Avoid web resource collisions
The web directory is shared across all modules so it is a best practice to place your module's resources under a unique directory name within the web directory. It is usually sufficient to use your module's name to scope your resources. For example,
│ └── **mymodule**
│ ├── utils.js
│ └── style.css
Choose concise namesGeneral guidelines:
Examples of names that should be more concise:
A good example of a concise name:
- Adding the name of the class before the name of a property, unless required for clarity.
- Adding repetitive words (such as "name" or "property") to the name of a property, unless required for clarity.
- Creating a class to hold related properties if you find yourself adding the same modifier to many properties (e.g., "lookup").
Choose consistent names
These follow Ext naming conventions.Listener method names
failure listener arguments
- Document failure as the name of a method that listens for errors.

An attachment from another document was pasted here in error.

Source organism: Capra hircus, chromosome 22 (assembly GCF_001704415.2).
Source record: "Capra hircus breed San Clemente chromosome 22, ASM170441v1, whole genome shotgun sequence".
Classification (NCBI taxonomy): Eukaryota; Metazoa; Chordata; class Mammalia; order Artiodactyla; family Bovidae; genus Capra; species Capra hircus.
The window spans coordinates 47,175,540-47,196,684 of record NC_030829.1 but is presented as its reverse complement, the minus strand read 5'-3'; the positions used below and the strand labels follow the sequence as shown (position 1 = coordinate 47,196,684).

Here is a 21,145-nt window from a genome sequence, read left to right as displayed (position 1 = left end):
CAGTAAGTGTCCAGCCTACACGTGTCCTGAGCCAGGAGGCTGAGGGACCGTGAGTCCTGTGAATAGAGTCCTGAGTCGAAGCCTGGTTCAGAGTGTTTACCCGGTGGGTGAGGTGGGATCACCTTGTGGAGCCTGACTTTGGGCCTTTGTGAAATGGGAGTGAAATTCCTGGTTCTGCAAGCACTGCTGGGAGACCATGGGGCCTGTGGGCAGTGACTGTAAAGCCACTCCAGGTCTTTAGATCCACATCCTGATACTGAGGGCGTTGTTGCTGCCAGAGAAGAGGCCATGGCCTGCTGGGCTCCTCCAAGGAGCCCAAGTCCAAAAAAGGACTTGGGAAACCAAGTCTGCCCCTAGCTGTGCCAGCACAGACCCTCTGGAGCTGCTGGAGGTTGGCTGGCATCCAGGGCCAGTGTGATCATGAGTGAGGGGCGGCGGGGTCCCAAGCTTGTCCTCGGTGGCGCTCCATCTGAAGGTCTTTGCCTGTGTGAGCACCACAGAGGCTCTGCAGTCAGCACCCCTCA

- Also support: failureCallback and errorCallback but not "errorListener"
- Document success as the name of a method that listens for success.
- Also support: successCallback
- This object should have a message property (not "exception").
- Use response as the second parameter (not "request" or "responseObj"). This is the XMLHttpRequest object that generated the request. Make sure to say "XMLHttpRequest" in explaining this parameter, not "XMLHttpResponse," which does not exist.
Use consistent capitalizationGeneral guidelines:
Special Case: Four-letter acronyms:
- Use UpperCamelCase for the names of classes.
- Use lowercase for the names of events.
- Use lowerCamelCase for the names of methods, fields and properties. See the special cases for acronyms below.
Special Case: Three-letter or shorter acronyms:
- Treat as words and use lowerCamelCase
Special Case: "ID":
- Use upper case for all letters when the acronym is used as the second word in a compound name.
- Lower case when the acronym stands alone or is the first word in a compound name.
- Always treat "ID" a word and lowerCamelCase accordingly, just like four-letter acronyms.
- Note that API capitalization is a different kettle of fish than UI capitalization – please remember to use “ID” in UI.